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Developed Countries Should Accept More Refugees

The world is awash with people forced to leave their homes and flee for their lives as a result of persecution and political upheaval. The United Nations High Commissioner for Refugees (UNHCR), the main international body dealing with refugees, estimates their number could be as high as 40 million – more than half of them within the borders of their own countries (Internally Displaced Persons, or IDPs). Over 12 million people are formally classified by the UNHCR as refugees – that is, people who, unlike IDPs, have fled to other, usually neighbouring countries to escape religious, ethnic or political persecution. This does not include the more than 3.9 million Palestinian refugees who fall under the responsibility of another UN agency, the United Nations Relief and Works Agency (UNRWA) – or people displaced by drought, earthquakes or other natural disasters, who are often loosely, but technically incorrectly, referred to as “refugees”.

A recent situation in the U.S. caught the attention of many people and countries when President Trump refused to let people into the U.S from certain countries—including refugees. This caused an outrage amongst many people and has led to the debate of “should developed countries accept more refugees?”

While the media strongly portrays the arguments for accepting refugees, it may not always show the other side of the coin and the opinions of those who may be against the entrance of refugees to their countries–no matter how dire their situation may be.

Everyone makes valid points on both sides with many people feeling strongly about what they believe on the topic. To help provide readers with opinions for and against accepting refugees, following are arguments for and their rebuttals.

All the Yes points:

  1. Nations that are affluent tend to experience a statistical deficiency in technical hands/prowess
  2. We have so much, we should give to those who don’t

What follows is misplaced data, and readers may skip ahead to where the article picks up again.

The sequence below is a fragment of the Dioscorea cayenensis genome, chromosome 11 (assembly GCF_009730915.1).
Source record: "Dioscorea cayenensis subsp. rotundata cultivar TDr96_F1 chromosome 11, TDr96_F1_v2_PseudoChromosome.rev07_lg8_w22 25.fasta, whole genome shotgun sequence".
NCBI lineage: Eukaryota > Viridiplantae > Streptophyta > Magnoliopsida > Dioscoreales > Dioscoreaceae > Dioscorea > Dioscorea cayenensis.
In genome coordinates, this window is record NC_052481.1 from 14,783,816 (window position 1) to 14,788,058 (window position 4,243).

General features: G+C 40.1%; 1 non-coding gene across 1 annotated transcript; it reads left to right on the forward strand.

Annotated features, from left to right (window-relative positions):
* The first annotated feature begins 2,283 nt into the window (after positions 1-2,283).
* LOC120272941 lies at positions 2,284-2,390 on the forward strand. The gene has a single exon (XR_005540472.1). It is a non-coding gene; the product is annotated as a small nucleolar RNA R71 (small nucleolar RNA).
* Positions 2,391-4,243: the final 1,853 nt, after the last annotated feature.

3. Many refugees are highly educated people who can contribute to our societies
  4. It is our moral duty to give to the less-fortunate
  5. It’s what our country was built on

All the No points:

  1. The government has to take care of the problems in that nation first

Nations that are affluent tend to experience a statistical deficiency in technical hands/prowess

Yes because…

It is a well-researched and statistical facts that immigrant populations in affluent western countries tend to be significantly more scientific as a fraction as their population than their local-for-longer surrogates. Arab countries offer an example of moneyed nations in the world suffering because they do not take in immigrants. People flock to Arab countries in hordes of thousands to work there for sky-rocketing incomes expect now the Arab leadership is trying to exclude foriegners and create greater/mass opportunities for locals alone. since local Arabs are not very educated or tech-savvy this has been a counterproductive move a prominent recent example being the state of Egyptian economic affairs.(Egypt qualifies as Arab even though it’s in North Africa).

America is the prime example for which successful immigration policies has brought in throngs of educated and skillful immigrants pushing the limits of the American dream to infinity and beyond.

The U.S has successful ‘legal’ immigration policies. Illegal immigration across the border into Mexico is an issue that is centered on border-control inefficiency rather than faulty immigration rules. Illegals do not abide by nor contend to the rules; well, because they’re “illegal immigrants”, hello?

No because…

Arab countries are happy they have oil: A source of perpetual income almost as trusty as the housing market that fell apart in the recent financial crisis. America does not have successful immigration policies.

We have so much, we should give to those who don’t

Yes because…

One of the primary arguments when it comes to this question or topic is if we have so much, why can’t we give to those who have gone through inexplicable horrors and problems and who have less? It’s a valid argument in that many 1st world countries have stable systems and resources to help many of these people, although not all. It is many people’s opinion that in developed countries, people live relatively peaceful lives and while there may be people who struggle to make ends meet, there aren’t very many people experiencing what refugees may be experiencing in their home countries: running from bombs, hunger, fear, being separated from family, and injuries. Many believe that we have enough housing, tax payer money, and ability to provide safe homes and opportunity for refugees.

No because…

Of course, there are those who will bring up the opposite. Many people believe that developed countries already have plenty of work to do with their own citizens. In the case of the U.S., the people who were against receiving refugees from Syria and other countries argued that Americans already have so many underprivileged people living on welfare and many homeless people who could be receiving that help instead.